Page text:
Tamimi has repeatedly praised suicide bombings, and he once delivered a hate-convulsed rant at a London rally for the annual Iranian-sponsored Quds Day, where he called for the eradication of the “cancer” that is Israel. In a 2003 interview on the BBC, and again at a 2012 talk, he even expressed his willingness to die as a “martyr” in a suicide bombing against Israelis.
According to the Washington Post, in the hours before his flight from London to Istanbul, Khashoggi went out for lunch with Tamimi; he was due to appear on Tamimi’s talk show – broadcast on a TV channel that is considered explicitly pro-Hamas – a few days later.
In London, Khashoggi had just made a presentation at a conference organized by Middle East Monitor – a news site sympathetic to Hamas and the Muslim Brotherhood, which has also shown a tendency towards anti-Semitic conspiracy theories about Jews and/or Zionists making Western politicians their tools.
Monitor editor Daud Abdullah – known for his extremist views – noted that Khashoggi “was keen to emphasize the unwavering support of the Saudi people [for the Palestinians] as distinct from that of its current political leadership,” and that Khashoggi was nostalgic about the early 1970s, “when Saudi Arabia under King Faisal was in the vanguard of Arab and Islamic support for the Palestinian cause and defense of the holy sites threatened by Israel’s military occupation.”
That sounds very similar to what Khashoggi told Al Jazeera Arabic a year ago, when he had just started writing for the Washington Post. Then he also “expressed hope that Saudi Arabia would go back to assume its leadership of the Arab world and shift its focus to the causes that are very important to the Arabs, mainly to support the Palestinians in their struggle against Israel.”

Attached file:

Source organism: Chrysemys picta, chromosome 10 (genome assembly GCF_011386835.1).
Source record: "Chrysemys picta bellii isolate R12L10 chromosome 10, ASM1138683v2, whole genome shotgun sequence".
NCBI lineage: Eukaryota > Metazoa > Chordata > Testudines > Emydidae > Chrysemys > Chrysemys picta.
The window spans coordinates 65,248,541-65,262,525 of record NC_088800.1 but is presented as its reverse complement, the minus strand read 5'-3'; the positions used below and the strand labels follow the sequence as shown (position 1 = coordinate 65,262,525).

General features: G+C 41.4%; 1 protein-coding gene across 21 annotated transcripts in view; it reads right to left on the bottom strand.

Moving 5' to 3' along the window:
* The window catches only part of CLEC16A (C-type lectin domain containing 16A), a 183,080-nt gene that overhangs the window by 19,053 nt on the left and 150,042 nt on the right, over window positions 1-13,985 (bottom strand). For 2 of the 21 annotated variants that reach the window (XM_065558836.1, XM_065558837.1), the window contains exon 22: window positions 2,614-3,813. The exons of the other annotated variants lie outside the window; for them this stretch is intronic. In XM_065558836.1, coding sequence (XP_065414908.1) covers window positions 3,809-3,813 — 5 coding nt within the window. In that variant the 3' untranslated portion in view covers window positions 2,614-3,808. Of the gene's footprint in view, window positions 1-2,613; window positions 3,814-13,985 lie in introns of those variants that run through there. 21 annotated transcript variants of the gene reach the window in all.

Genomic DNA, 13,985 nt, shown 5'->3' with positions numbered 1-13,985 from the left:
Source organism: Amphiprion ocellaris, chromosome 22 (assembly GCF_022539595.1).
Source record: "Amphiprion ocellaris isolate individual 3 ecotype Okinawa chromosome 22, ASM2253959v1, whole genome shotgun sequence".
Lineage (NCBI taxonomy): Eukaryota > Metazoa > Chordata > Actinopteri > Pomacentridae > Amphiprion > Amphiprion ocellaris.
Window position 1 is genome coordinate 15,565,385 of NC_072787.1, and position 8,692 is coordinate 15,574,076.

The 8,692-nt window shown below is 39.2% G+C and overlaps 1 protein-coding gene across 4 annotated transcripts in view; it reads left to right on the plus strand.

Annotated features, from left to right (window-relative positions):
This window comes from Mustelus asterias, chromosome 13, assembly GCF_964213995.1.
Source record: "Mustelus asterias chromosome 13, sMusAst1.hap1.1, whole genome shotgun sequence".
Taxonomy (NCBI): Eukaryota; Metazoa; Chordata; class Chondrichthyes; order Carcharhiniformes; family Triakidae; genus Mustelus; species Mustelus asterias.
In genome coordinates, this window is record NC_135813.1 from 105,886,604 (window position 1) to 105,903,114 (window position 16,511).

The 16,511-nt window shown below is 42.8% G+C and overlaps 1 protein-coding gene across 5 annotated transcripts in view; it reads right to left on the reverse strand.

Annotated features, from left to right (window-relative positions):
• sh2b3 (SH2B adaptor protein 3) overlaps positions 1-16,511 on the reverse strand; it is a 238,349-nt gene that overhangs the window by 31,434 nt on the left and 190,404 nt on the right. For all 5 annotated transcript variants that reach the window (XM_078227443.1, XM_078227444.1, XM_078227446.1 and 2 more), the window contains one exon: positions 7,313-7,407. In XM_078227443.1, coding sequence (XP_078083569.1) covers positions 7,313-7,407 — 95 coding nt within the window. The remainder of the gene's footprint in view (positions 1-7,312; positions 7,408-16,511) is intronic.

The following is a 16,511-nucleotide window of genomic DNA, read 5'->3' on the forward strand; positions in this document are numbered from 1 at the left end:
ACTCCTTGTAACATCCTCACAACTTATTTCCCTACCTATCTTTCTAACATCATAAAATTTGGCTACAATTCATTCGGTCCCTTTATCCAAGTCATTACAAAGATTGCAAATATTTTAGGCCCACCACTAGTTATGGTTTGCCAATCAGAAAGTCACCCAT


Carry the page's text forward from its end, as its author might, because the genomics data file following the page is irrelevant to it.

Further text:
Khashoggi also “deplored the authorities’ decision to allow some in the Saudi news media to express support for Israel against the Palestinians.”
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But a Middle East analyst who believes that supporting the Palestinian “struggle against Israel” should be considered as one of the most important Arab causes at a time when much of the region is in turmoil betrays an unhealthy obsession with the world’s only Jewish state. By prioritizing the Palestinian “struggle against Israel” above all else, Khashoggi clearly demoted other Arab conflicts – not least, Syria.
But for Khashoggi, the “struggle against Israel” was a critical part of the Islamist agenda he embraced. Middle East Monitor reported last February that Khashoggi called on Muslims “to visit Jerusalem” because “we need to remind the Israelis that Jerusalem is ours,” and again signaled his unequivocal support for the Muslim Brotherhood.
Speaking in Istanbul, Khashoggi dismissed Saudi crown prince Mohammed Bin Salman’s “talk about moderate Islam,” asserting that MBS “does not have the answer to what moderate Islam means.”
Khashoggi insisted that “It was the Muslim Brotherhood’s contemporary scholars like Sheikh Ali Tantawi and Sheikh Yusuf Qaradawi that introduced the term moderate Islam. Bin Salman is confused about the proper choice for moderation […] The Muslim Brotherhood are moderates, but he does not want to admit that.”
It is rather shocking to see Khashoggi promoting the notorious Yusuf Qaradawi as an example of a scholar who should be credited for “moderate Islam.”
Western security experts are more likely to regard Qaradawi as “one of the most public figureheads of the radical wing of the Muslim Brotherhood,” and the cleric who infamously gave religious legitimation to suicide bombings. Qaradawi has been banned from entering numerous countries, including Arab states as well as the U.S., the UK and France.
While Qaradawi eventually withdrew his support for suicide bombings two years ago, Khashoggi himself was reportedly among several Arab commentators who were dismayed that Qaradawi’s blessing of suicide bombings against Israelis was “used by extension to justify suicide bombing against fellow Muslims.”